How Much Power do I Need?

Small and inexpensive "department store special" scopes are often supplied with cheap two-element 0.965" eyepieces and a Barlow lens that are supposed to give you magnifications of up to 675x. But is that much power really possible – or needed? No!

While any telescope can theoretically magnify any amount, the highest useful power of a telescope under ideal (and therefore rare) seeing conditions is only 50x or 60x per inch of aperture (and turbulence in our atmosphere limits most scopes to 25x or 30x per inch of aperture on an average night). That means that those wobbly 2.4" department store toys are realistically capable of a maximum power of 144x (2.4" times 60x per inch of aperture) on a night of perfect seeing and only 75x on an average night . . . not the 300x to 675X they usually claim. Also, the higher the power, the dimmer the image – and 2.4" refractors don't gather much light to begin with. Push them to 60x per inch, and the images (if they're bright enough to see at all) just get very dim and blurry. It's called "empty magnification."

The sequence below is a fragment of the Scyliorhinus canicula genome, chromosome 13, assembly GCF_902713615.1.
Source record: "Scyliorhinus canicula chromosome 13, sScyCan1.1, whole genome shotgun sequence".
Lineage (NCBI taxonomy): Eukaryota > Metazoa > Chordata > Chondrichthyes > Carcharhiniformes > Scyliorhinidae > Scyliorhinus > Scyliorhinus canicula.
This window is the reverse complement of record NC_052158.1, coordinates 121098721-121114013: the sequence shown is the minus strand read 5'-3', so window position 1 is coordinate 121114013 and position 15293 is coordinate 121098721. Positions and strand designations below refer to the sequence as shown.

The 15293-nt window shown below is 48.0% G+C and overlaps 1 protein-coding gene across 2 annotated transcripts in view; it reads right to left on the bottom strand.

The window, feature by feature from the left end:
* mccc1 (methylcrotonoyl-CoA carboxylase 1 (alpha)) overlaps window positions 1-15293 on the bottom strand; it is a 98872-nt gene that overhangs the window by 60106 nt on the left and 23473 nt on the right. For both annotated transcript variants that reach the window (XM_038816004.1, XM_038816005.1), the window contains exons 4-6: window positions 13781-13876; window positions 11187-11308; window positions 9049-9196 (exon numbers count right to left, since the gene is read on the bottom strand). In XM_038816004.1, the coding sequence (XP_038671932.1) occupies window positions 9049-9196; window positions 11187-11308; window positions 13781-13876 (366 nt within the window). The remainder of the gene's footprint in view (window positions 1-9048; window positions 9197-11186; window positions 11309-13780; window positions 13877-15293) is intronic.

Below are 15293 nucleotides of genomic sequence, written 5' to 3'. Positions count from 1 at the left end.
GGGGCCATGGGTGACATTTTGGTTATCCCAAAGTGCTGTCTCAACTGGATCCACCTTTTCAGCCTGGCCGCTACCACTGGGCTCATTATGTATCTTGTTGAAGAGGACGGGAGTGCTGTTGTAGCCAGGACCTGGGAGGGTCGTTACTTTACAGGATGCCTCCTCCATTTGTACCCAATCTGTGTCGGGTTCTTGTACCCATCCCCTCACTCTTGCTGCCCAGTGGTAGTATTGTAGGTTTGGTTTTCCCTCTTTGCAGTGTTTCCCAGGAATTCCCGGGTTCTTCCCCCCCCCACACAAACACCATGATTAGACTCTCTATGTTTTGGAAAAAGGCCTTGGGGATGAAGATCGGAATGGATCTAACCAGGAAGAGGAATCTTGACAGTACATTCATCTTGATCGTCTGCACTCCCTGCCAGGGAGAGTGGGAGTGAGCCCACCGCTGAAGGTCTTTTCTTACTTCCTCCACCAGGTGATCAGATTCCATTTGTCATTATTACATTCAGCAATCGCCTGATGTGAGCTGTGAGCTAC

So, how much power do you really need? It depends on what you want to see. High power is fine within the solar system, although there's a wealth of lunar and planetary detail available at a mere 50x to 100x.

And, except for splitting close binary stars and resolving globular clusters, very high power is usually not needed outside the solar system, either. Stars always look like points of light, no matter how high the power. Many planetary nebulas – like the Ring, M57 – look great (although small) at 100x, but get too dim to see well if you boost the magnification much further in an attempt to see more detail.

And deep space objects? The Andromeda Galaxy is actually over 3o across – more than six times the diameter of the Moon. You don't need a lot of power to see something that big! Except for its small and bright core, however, it's too faint to see with your unaided eye. Binoculars, or a rich field scope at 16x or 20x, gather enough light to let you see Andromeda while still having a wide enough field to show you its full extent. The narrow field of a high power scope, on the other hand, can't capture all of Andromeda and other large objects, such as open clusters, in a single field.

The point is that you don't always need high magnification to see well, but your eyes do need enough light to see at all.

. . . our 38th year